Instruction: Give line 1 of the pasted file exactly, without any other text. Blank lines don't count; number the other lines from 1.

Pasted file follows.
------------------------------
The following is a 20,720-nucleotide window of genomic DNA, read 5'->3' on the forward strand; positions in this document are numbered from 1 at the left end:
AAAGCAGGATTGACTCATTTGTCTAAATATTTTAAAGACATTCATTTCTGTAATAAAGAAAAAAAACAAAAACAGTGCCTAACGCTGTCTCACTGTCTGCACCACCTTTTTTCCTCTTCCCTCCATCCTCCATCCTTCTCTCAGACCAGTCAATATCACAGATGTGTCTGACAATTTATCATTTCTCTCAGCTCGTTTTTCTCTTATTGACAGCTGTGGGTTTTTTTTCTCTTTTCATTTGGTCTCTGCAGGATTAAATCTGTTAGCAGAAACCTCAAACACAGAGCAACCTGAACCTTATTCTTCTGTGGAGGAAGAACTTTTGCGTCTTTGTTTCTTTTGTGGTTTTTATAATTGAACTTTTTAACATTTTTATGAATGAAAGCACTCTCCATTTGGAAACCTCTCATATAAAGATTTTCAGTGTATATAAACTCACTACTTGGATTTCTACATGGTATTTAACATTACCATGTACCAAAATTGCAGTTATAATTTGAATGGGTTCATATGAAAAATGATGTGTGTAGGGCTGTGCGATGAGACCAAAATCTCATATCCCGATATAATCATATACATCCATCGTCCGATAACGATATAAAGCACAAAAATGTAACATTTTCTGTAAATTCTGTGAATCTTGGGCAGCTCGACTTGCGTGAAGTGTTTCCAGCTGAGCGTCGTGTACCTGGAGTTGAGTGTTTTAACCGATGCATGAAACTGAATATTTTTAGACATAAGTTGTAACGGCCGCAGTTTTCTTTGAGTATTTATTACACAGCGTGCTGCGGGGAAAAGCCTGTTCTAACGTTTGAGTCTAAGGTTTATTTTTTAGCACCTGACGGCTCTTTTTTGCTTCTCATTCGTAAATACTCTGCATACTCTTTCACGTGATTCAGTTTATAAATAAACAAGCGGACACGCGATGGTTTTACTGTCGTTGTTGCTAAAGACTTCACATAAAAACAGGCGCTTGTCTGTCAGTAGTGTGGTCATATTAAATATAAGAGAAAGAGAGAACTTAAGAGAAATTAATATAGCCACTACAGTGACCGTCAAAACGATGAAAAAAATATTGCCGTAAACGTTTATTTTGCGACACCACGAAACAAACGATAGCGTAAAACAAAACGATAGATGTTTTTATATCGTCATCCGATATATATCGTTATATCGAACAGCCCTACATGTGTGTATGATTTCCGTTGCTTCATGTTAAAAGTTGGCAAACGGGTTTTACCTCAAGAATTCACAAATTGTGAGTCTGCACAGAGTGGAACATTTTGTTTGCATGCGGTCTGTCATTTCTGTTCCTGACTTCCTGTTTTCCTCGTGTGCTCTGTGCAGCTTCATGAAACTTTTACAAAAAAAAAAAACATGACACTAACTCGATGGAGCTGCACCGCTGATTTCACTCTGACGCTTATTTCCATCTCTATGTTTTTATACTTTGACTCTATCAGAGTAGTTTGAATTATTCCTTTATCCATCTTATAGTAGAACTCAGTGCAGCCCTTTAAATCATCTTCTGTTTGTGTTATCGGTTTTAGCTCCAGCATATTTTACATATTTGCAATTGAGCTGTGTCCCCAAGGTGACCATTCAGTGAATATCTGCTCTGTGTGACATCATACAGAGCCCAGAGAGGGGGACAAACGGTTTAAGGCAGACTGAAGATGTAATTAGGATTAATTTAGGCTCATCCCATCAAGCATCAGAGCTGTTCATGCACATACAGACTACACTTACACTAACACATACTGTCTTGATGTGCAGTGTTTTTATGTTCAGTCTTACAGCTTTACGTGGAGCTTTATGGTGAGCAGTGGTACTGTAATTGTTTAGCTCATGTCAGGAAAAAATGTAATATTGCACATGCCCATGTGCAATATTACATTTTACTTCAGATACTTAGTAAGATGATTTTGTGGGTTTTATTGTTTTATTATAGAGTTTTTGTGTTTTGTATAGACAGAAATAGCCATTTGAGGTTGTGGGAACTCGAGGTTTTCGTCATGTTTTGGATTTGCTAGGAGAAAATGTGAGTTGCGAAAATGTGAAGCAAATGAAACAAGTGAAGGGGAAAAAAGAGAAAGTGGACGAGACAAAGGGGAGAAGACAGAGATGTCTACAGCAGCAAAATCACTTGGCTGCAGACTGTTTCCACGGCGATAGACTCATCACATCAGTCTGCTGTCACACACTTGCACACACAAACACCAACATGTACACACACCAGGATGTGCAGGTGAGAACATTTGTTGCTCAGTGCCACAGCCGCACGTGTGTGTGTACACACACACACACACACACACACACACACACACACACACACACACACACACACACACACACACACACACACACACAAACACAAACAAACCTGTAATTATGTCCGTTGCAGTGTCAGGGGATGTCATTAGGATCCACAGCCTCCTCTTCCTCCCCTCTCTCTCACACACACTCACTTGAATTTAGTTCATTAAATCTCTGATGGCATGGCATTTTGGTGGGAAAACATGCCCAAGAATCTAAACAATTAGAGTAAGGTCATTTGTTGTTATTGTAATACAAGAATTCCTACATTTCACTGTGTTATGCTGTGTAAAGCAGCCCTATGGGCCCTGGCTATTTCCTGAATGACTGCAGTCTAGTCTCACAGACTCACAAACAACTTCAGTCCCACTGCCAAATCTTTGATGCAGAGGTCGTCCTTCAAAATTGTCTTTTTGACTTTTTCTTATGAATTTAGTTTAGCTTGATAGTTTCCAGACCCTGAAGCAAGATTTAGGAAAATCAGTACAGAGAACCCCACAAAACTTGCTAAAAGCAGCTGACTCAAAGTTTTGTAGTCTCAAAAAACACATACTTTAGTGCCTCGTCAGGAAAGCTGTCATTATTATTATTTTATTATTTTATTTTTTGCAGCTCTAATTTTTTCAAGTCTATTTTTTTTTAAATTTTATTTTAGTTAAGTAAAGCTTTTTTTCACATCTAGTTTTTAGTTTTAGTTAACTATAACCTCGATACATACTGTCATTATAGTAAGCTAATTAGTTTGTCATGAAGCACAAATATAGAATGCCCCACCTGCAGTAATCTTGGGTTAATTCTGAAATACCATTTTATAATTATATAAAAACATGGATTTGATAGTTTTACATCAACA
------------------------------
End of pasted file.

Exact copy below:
The following is a 20,720-nucleotide window of genomic DNA, read 5'->3' on the forward strand; positions in this document are numbered from 1 at the left end: